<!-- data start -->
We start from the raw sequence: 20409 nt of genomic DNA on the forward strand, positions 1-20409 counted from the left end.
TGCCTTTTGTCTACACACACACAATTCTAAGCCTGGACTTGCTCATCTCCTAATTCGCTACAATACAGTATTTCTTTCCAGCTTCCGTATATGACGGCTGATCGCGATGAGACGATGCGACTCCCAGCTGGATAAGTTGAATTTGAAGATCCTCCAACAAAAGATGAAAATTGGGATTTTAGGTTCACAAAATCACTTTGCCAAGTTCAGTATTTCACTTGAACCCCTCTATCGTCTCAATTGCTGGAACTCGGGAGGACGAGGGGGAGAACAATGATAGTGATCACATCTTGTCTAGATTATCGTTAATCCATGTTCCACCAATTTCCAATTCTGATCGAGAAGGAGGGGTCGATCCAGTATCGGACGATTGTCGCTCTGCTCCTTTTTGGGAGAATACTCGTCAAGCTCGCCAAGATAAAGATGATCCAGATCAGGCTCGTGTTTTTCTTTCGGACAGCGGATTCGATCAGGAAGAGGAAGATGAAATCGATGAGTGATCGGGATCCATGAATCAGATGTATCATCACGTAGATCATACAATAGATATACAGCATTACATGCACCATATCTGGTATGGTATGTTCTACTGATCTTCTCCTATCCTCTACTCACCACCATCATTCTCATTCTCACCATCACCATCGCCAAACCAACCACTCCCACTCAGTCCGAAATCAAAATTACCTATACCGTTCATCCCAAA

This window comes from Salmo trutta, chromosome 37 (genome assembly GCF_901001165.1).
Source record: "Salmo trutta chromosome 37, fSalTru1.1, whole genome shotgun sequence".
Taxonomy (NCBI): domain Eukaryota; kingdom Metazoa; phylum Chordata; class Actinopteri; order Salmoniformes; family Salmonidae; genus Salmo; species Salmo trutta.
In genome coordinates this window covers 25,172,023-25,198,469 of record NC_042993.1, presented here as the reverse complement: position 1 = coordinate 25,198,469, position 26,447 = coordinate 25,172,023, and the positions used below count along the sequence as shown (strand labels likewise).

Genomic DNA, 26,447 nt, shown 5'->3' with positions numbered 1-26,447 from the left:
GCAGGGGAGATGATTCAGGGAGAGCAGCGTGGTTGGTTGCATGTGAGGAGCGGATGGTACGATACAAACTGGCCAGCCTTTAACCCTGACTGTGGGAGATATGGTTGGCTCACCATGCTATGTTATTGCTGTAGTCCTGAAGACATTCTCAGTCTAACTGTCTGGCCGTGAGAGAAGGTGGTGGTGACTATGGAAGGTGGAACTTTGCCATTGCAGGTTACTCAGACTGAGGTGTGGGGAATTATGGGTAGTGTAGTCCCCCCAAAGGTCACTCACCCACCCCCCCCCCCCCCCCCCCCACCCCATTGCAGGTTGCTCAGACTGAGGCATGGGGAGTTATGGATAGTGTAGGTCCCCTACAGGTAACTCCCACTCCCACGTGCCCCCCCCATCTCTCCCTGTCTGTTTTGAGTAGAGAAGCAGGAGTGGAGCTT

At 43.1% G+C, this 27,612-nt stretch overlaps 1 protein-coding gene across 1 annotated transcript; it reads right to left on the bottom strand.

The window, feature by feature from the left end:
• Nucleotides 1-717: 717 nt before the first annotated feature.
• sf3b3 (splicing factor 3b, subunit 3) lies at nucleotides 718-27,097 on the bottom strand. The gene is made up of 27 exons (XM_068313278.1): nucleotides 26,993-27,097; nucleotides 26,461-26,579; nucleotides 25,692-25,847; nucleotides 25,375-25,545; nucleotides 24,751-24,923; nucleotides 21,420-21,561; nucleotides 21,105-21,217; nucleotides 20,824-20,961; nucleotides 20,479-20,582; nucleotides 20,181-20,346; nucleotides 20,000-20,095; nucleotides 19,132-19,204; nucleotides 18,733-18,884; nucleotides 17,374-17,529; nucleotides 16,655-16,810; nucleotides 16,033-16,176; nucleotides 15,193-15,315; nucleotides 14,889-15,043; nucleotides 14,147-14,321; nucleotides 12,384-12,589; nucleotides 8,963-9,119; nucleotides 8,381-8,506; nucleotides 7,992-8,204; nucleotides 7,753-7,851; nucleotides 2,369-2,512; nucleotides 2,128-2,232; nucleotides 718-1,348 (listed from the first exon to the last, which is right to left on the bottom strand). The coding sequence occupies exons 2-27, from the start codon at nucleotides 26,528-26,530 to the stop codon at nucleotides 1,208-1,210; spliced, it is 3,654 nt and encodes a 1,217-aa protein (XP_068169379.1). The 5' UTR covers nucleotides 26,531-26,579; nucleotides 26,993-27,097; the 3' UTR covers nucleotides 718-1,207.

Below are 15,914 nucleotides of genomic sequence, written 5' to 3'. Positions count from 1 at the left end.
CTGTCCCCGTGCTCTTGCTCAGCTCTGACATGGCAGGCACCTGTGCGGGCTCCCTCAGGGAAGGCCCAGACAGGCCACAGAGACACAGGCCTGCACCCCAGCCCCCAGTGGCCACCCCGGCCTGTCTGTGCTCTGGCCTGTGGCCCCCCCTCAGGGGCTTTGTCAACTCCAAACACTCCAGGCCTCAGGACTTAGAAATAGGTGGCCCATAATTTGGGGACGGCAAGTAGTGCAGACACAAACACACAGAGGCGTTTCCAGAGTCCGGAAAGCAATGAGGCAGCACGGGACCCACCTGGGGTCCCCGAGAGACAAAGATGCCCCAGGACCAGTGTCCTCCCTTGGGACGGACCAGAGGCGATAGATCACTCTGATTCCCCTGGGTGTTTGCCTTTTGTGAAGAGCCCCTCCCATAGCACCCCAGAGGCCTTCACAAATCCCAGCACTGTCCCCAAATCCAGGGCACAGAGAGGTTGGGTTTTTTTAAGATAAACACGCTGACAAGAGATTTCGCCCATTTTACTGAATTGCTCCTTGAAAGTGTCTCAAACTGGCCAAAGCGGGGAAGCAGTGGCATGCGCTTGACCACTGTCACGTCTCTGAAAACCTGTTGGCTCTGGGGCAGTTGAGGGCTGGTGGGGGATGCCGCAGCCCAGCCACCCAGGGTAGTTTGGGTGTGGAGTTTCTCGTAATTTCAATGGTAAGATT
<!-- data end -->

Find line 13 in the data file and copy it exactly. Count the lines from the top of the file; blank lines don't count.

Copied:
Below are 15,914 nucleotides of genomic sequence, written 5' to 3'. Positions count from 1 at the left end.